What is outgoing longwave radiation and what is its influence on plants?

I notice that there was a paper titled, ‘The underestimated effects of Longwave Outgoing Radiation on your greenhouse crop” at the recent Protected Cropping Australia Conference. Would you please explain what this means. 


All I remember about glasshouses from science in high school was that they allowed in and captured the incoming radiation from the sun, but then didn’t transmit out the emitted heat radiation from within the glasshouse. Hence, they could maintain higher air temperatures than cold outside temperatures.

Radiation is universal. Known as electro-magnetic radiation, it all travels at the speed of light. However, there is an infinitely wide range of different wavelengths, going from extremely short gamma radiation at a fraction of a nanometre (1 billionth of a metre = 10 – 9 metre), to radio waves with wavelengths in kilometres. Also, the shorter the wavelength, the higher the frequency of the radiation and the more energy it contains.

All solid surfaces emit heat radiation. How much they emit is influenced by several factors, especially their temperature and also the emissivity of the surface. However, the wavelength of the radiation is directly determined by the surface temperature, the higher the temperature, the shorter the wavelength and vice versa.

Solar radiation
The radiation we are most familiar with is that from our sun, known as solar radiation. This is also the major impact upon a greenhouse and the plants within it. The range of radiation frequencies from the sun is known as its spectrum. This is graphed in Figure 1. The vertical axis is the energy strength of the radiation, termed irradiance and measured in Watts per square metre (w/m2). The horizontal axis is the wavelength of the radiation given in nanometres.

Solar Radiation Spectrum

Solar Radiation Spectrum (click graph to enlarge)

The black line is a reference and is the spectrum emitted by an ideal black body at 5250ºC. The bright yellow zone is the solar spectrum before it reaches our atmosphere. The bright coloured zone is the spectrum once it has passed through the atmosphere and reached earth. Various gases in the atmosphere absorb portion of some wavelengths in the spectrum. The most important is ozone (O3), which absorbs a high proportion of the dangerous ultra violet (UV) wavelengths. This is why astronauts in space require very strong UV protection. There is also some absorption by water (H2O), and a little by oxygen (O2) and CO2.

The global spectrum is split into three bands, the UV (below 400nm), the visible (400 to 700nm), and the infrared (heat, 700 to 3000nm). About 50% to 55% of the energy contribution comes as heat. It is important to recognise that heat radiation does not heat air directly. It lands on surfaces and heats those surfaces. In a greenhouse, the heat from surfaces such as plants, floor, structure, covers, etc, heats up a boundary layer of air, which is then moved by convection to warm the air within the greenhouse.

Outgoing longwave radiation
Usually taken as wavelengths between 4,500 and 100,000 nanometre. These come from much lower temperature emitters such as plants. So, the plants are losing energy to cooler surfaces.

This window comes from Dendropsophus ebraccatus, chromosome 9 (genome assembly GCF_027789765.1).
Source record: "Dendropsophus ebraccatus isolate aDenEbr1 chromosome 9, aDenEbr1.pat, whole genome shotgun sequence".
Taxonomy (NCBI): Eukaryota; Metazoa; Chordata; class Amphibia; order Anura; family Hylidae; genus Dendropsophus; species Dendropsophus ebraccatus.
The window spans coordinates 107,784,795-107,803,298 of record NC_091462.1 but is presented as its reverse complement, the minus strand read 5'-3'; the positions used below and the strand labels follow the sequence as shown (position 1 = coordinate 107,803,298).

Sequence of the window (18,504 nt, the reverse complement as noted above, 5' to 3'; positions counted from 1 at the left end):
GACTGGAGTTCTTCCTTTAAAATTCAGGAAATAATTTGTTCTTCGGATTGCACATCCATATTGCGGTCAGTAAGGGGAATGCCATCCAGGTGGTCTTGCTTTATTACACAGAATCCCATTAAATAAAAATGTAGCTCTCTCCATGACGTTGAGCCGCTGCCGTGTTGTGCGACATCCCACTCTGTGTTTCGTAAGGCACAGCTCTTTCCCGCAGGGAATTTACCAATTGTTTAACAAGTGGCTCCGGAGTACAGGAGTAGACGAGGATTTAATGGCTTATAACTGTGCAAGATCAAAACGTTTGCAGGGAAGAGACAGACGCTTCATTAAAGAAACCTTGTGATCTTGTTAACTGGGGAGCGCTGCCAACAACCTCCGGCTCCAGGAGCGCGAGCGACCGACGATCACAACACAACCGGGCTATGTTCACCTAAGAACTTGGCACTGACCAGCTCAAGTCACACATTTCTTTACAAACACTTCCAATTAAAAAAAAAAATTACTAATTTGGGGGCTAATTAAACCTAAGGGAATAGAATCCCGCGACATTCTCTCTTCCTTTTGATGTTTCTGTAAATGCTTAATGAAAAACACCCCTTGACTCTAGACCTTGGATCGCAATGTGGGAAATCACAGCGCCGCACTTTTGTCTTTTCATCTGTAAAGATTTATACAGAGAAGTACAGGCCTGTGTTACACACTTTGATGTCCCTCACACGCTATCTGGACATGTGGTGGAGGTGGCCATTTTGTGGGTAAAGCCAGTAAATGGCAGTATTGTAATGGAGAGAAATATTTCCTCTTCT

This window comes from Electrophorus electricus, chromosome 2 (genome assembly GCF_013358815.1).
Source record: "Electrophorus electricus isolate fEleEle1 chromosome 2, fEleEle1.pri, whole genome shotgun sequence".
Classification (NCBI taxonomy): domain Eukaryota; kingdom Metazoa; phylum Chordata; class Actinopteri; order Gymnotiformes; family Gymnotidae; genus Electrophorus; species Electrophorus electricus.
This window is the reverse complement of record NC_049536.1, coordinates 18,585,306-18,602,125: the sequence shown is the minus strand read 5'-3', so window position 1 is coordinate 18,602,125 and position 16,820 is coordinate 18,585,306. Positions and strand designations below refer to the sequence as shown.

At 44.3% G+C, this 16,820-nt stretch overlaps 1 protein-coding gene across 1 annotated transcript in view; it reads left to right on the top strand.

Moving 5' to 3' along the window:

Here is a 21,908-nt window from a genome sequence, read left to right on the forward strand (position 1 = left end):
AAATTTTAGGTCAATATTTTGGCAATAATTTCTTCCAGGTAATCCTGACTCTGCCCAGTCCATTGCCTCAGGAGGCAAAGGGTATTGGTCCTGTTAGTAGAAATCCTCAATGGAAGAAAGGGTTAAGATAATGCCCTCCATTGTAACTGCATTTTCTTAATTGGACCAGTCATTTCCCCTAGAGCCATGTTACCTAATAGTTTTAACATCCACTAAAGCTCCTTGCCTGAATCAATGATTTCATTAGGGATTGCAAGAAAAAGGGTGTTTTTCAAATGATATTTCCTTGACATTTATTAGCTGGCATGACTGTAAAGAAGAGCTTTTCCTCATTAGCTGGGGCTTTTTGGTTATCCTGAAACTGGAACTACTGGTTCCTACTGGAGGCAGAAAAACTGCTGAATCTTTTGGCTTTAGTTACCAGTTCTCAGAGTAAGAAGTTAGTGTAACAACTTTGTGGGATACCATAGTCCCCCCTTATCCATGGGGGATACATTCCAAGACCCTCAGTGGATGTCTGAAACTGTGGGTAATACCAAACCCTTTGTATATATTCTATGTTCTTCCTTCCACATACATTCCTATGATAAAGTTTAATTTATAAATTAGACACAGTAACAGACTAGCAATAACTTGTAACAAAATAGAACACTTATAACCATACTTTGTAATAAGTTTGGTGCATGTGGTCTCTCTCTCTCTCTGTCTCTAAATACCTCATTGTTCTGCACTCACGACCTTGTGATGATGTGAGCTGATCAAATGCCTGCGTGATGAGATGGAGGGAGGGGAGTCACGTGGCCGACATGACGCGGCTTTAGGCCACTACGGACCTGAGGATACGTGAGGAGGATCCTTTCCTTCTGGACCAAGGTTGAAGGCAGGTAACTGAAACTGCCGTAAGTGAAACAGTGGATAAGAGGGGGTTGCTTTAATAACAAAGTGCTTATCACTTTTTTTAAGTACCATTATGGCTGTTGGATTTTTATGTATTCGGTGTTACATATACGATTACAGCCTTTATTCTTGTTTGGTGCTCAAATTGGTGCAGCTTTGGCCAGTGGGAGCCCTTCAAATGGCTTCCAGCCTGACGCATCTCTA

The loss is not usually noticeable during the day other than when incoming radiation is low, that is, cloudy winter days. However, at night when there is no incoming solar radiation the impact on plants can be severe.

Sky temperatures
As measured with an infrared thermometer, the temperature of a clear sky is around – 50ºC. In outer space the surrounding temperature is absolute zero, that is, -273ºC. With cloud cover the temperature of the cloud is usually between -20 and -30ºC.

Greenhouse cladding properties
Greenhouses basically harvest light. Consequently, high light transmission is the fundamental requirement for greenhouse cladding material. Most common claddings, whether glass or plastic, sheet or film, transmit about 85 per cent to 90 per cent of incoming radiation.

Most claddings do not transmit UV, with the exception of low iron glass. Removing the iron gives slightly higher light transmission, but also enables crops such as coloured lettuce to develop deeper colour than under normal coverings.

Most coverings do not transmit longwave radiation, with the notable exception of plain polyethylene. This means that on a clear night the plants are losing heat energy to a sky temperature of – 50ºC. An example of the potential impact came where I live on an abnormally cold clear night late in spring. There was plenty of soft spring growth in nursery pot plants and the energy loss in polyethylene tunnels was such that there were huge losses due to frost damage. The same damage can be sustained outdoors, however, in this case it was the soft indoor growth, which made those plants extra vulnerable. The addition of additives and/or coatings can change the properties of cladding materials.

Plant energy losses
The major surface to which plants lose longwave radiation energy is the greenhouse cover. The colder the cover, the greater the energy loss and consequently the lower the plant temperature will go. The extreme of frost damage is extremely rare, however, it is possible for plant temperatures to get below the greenhouse air dew point. In this case, plants can suffer direct damage, but in particular they become vulnerable to attack by fungal diseases such as botrytis and mildews.

Plant energy losses can be significantly reduced by using an energy screen, the temperature of which will be much higher than the cladding. A shade screen will help to a lesser extent, and it is essential to close it at night, especially when the sky is clear. The inner cover of a twin-skin greenhouse will be warmer and reduce plant energy losses, however the incoming light levels are also permanently reduced.  RD

PH&G August 2017 / Issue 182